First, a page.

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April is IBS Awareness Month, which makes this a good time to learn about irritable bowel syndrome, or IBS.
Research suggests that about 12% of people in the U.S. have irritable bowel syndrome, including 5% of children 4 to 18, according to the National Institute of Diabetes and Digestive and Kidney Diseases.
Irritable bowel syndrome is a chronic condition that affects the large intestine. Signs and symptoms include cramping, abdominal pain, bloating, gas, diarrhea and constipation. Only a small number of people with irritable bowel syndrome have severe signs and symptoms.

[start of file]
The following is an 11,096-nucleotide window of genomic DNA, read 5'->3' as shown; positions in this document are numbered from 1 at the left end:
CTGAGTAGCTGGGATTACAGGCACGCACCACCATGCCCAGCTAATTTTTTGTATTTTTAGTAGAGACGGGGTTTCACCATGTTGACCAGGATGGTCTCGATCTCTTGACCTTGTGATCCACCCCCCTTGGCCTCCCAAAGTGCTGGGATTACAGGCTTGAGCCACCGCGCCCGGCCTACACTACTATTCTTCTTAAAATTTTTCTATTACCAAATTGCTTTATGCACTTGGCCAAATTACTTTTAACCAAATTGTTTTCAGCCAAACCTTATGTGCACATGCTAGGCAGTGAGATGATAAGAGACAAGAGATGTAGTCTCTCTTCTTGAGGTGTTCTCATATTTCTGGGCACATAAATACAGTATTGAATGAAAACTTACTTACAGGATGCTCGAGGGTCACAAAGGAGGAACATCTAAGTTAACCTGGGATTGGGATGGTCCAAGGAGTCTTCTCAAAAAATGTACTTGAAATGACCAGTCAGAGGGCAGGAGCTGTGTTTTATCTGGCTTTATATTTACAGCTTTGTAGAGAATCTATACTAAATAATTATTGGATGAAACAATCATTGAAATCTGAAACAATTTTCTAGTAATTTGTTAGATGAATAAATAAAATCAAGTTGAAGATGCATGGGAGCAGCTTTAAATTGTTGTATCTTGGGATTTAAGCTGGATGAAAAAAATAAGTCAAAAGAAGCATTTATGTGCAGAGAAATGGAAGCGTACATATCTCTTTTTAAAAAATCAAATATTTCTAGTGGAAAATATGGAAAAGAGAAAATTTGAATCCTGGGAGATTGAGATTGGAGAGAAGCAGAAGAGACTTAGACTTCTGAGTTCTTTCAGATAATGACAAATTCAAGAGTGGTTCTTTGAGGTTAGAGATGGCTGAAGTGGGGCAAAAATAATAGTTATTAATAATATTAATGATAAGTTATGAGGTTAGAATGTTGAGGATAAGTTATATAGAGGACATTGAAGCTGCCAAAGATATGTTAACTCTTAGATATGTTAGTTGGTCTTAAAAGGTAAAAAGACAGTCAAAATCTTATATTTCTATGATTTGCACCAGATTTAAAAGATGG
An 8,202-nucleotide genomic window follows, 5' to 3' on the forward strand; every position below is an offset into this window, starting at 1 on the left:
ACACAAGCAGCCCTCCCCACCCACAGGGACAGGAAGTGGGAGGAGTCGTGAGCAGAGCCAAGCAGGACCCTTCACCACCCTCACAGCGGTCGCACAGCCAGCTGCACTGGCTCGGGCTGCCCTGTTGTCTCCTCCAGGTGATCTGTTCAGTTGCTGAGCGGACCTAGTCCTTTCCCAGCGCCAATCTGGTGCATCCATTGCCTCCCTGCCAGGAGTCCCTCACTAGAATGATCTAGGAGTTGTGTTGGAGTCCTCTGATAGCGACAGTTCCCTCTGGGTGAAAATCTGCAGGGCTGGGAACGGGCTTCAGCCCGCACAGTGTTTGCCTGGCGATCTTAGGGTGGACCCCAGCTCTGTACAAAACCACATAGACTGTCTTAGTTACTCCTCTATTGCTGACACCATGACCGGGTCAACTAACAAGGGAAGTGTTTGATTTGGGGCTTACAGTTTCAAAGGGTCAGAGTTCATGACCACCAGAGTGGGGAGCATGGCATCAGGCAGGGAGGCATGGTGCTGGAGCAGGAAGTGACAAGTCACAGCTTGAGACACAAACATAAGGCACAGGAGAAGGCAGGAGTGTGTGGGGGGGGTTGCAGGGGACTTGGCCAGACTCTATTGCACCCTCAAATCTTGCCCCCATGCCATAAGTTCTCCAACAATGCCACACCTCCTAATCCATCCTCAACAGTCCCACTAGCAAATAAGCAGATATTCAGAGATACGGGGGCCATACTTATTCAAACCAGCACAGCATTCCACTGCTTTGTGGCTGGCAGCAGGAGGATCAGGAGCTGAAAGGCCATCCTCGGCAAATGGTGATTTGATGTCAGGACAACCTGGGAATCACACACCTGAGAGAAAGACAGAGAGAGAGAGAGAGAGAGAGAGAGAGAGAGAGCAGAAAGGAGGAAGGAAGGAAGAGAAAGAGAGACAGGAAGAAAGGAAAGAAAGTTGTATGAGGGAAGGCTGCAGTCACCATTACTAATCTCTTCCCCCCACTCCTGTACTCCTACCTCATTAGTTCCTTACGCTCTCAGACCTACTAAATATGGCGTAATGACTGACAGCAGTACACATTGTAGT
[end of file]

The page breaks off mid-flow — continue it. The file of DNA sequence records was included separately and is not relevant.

Many people have occasional signs and symptoms of irritable bowel syndrome, but you're more likely to have the syndrome if you:
Treatment for irritable bowel syndrome focuses on relieving symptoms so that you can live as normally as possible. Some people can control their symptoms by managing diet, lifestyle and stress. More severe symptoms can be treated with medication and counseling.
Connect with others talking about managing IBS and living well in the Digestive Health support group on Mayo Clinic Connect, an online patient community moderated by Mayo Clinic.
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